The Trojans kept Helen for twelve years,
winning at least a little while.
So often we focus on the loss
rather than the years of attainment.
But any love that matters will one day
be taken for granted. Last night,
lying down to sleep next to you
on wrinkled sheets, warm where
the dog curled, cold by our feet,
I realized as your hand grazed my thigh
you hadn’t touched me all day.
Each morning when I wake I understand
you’re like an eagle scanning the next ridge.
The bed heaves as you rise first,
your steps hard, stiff, while the erupting
sky behind you eases from gravel gray
to blue. You don’t glance back
at the soft curve of my body,
not yet rigid with the day’s to-dos.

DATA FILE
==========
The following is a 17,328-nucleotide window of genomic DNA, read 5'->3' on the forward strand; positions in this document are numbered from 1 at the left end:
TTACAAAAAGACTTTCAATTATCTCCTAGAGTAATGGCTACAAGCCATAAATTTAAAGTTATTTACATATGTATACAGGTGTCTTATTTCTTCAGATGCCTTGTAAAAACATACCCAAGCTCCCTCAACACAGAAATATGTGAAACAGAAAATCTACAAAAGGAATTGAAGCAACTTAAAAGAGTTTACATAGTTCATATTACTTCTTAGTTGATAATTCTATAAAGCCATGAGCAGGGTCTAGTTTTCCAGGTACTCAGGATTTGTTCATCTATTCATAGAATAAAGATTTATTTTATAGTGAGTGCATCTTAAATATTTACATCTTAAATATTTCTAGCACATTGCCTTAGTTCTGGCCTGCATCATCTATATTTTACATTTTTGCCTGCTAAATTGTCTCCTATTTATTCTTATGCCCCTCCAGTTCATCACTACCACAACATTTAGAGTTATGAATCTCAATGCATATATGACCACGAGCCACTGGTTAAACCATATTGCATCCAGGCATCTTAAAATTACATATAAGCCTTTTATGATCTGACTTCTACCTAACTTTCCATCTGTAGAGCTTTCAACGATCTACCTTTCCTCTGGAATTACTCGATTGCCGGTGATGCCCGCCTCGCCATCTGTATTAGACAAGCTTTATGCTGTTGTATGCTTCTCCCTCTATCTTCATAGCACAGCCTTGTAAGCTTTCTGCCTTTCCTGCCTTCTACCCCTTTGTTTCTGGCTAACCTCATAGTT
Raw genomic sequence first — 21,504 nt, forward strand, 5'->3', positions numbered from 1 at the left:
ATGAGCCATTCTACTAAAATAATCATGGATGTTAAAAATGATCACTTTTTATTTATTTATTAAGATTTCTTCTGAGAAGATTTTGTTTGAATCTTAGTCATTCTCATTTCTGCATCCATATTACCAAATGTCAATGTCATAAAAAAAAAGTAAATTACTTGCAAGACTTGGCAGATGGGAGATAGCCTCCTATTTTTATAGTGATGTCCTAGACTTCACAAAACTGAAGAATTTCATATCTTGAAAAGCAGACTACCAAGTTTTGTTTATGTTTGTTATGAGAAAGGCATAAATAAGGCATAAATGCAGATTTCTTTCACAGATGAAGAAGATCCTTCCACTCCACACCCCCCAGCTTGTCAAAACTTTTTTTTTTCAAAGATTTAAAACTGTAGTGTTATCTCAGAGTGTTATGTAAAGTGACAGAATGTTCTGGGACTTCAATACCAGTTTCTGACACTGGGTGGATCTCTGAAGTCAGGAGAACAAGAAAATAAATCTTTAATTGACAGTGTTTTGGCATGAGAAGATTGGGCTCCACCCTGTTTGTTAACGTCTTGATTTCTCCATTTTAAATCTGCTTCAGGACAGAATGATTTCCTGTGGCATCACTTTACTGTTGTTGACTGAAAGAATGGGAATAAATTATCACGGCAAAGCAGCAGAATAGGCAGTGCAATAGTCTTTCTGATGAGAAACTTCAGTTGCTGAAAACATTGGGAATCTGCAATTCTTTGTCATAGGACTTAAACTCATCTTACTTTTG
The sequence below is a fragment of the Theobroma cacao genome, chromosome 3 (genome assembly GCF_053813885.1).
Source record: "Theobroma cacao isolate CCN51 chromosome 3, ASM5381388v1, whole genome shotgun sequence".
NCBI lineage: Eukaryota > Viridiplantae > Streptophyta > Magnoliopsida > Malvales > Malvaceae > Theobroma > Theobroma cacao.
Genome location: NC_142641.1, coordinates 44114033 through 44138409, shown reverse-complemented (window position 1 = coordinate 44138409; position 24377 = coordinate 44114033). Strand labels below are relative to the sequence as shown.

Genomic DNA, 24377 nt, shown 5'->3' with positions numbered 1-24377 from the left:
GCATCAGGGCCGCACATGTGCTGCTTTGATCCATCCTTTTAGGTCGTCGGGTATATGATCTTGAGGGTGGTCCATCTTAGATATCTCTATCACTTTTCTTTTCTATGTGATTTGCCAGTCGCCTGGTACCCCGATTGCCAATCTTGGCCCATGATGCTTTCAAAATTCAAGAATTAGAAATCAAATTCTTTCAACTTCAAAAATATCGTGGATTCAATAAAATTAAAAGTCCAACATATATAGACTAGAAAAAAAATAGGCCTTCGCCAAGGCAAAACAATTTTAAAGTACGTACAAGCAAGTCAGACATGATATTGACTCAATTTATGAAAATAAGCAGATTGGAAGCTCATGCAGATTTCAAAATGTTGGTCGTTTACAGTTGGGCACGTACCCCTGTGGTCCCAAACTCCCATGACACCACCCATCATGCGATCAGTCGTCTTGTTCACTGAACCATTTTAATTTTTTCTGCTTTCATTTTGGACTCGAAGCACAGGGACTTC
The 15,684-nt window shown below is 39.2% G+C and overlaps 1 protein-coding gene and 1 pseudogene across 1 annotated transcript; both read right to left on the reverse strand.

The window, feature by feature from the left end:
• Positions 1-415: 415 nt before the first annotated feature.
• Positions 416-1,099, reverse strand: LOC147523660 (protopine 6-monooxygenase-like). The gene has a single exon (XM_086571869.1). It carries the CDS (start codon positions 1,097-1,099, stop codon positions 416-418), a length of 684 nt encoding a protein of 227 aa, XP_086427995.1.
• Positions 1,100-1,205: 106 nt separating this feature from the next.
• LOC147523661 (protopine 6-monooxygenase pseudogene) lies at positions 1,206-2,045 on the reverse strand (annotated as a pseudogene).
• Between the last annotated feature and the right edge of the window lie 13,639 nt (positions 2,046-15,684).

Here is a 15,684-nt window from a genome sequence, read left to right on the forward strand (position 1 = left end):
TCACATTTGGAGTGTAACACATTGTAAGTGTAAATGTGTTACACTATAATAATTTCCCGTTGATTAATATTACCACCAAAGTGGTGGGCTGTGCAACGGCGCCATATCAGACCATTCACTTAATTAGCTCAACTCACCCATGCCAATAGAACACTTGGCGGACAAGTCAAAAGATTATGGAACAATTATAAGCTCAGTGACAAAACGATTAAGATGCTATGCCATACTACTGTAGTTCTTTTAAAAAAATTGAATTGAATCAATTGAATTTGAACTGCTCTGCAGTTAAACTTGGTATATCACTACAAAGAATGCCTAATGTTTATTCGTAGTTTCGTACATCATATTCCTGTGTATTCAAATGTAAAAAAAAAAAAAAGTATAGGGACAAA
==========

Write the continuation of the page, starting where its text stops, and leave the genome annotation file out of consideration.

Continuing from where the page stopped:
What you do is place cereal and fruit
in a bowl, then call my name.
The milk cold. The peach sliced.
Without motive or need
we sleep, eat, read, breathe together,
you running a hand under my shirt
whenever you want. But I was talking
about Helen, about how she loved
as she wished at least once, willing
to witness the loss of a world for it.
“Loss and Attainment” was previously published in New Millennium Writings 2007-2008, issue17, under the title “Helen of Troy.”